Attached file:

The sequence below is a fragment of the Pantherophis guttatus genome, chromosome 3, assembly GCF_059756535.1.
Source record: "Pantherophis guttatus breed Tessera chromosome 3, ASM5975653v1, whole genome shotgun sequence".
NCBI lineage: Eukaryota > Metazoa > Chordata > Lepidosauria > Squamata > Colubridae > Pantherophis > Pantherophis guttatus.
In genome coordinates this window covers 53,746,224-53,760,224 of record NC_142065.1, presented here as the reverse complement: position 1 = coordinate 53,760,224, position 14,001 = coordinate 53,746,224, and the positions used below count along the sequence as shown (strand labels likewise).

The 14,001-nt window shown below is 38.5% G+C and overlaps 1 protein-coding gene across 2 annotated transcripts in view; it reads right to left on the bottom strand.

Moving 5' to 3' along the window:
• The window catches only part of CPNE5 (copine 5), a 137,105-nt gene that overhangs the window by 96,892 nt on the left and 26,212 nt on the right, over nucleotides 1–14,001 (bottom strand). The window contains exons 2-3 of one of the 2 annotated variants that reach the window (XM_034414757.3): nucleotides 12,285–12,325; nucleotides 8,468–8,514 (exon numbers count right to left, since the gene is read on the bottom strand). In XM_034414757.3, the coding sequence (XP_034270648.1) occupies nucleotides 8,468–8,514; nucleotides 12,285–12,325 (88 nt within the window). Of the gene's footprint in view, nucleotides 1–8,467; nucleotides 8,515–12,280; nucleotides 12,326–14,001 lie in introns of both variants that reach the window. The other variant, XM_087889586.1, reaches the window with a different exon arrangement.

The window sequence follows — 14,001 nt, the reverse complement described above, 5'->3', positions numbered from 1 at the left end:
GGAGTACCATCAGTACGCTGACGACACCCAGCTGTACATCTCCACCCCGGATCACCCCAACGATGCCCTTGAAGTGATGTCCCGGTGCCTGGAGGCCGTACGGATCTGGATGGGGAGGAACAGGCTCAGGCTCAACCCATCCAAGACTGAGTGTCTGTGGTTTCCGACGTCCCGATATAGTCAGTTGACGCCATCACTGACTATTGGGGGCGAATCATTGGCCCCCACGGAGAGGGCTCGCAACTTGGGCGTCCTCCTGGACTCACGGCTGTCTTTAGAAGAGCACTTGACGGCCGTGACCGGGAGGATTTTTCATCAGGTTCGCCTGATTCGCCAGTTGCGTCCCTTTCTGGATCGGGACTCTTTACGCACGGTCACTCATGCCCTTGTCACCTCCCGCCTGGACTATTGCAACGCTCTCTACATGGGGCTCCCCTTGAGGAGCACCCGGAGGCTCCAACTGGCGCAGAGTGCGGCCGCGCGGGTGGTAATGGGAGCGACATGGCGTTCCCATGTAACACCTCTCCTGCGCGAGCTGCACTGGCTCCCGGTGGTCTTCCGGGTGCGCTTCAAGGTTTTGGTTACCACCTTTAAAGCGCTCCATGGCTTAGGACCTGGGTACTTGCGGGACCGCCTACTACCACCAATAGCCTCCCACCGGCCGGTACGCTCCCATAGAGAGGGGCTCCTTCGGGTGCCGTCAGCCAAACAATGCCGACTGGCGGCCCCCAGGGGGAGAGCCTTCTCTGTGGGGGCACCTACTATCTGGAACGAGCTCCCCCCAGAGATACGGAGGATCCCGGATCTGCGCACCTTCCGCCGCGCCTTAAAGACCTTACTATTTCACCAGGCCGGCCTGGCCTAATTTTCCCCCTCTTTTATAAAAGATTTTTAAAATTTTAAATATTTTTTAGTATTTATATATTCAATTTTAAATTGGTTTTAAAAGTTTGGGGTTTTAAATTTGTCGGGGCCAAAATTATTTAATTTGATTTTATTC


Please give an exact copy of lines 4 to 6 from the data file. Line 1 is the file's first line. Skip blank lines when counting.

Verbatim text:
In genome coordinates this window covers 53,746,224-53,760,224 of record NC_142065.1, presented here as the reverse complement: position 1 = coordinate 53,760,224, position 14,001 = coordinate 53,746,224, and the positions used below count along the sequence as shown (strand labels likewise).

The 14,001-nt window shown below is 38.5% G+C and overlaps 1 protein-coding gene across 2 annotated transcripts in view; it reads right to left on the bottom strand.

Moving 5' to 3' along the window: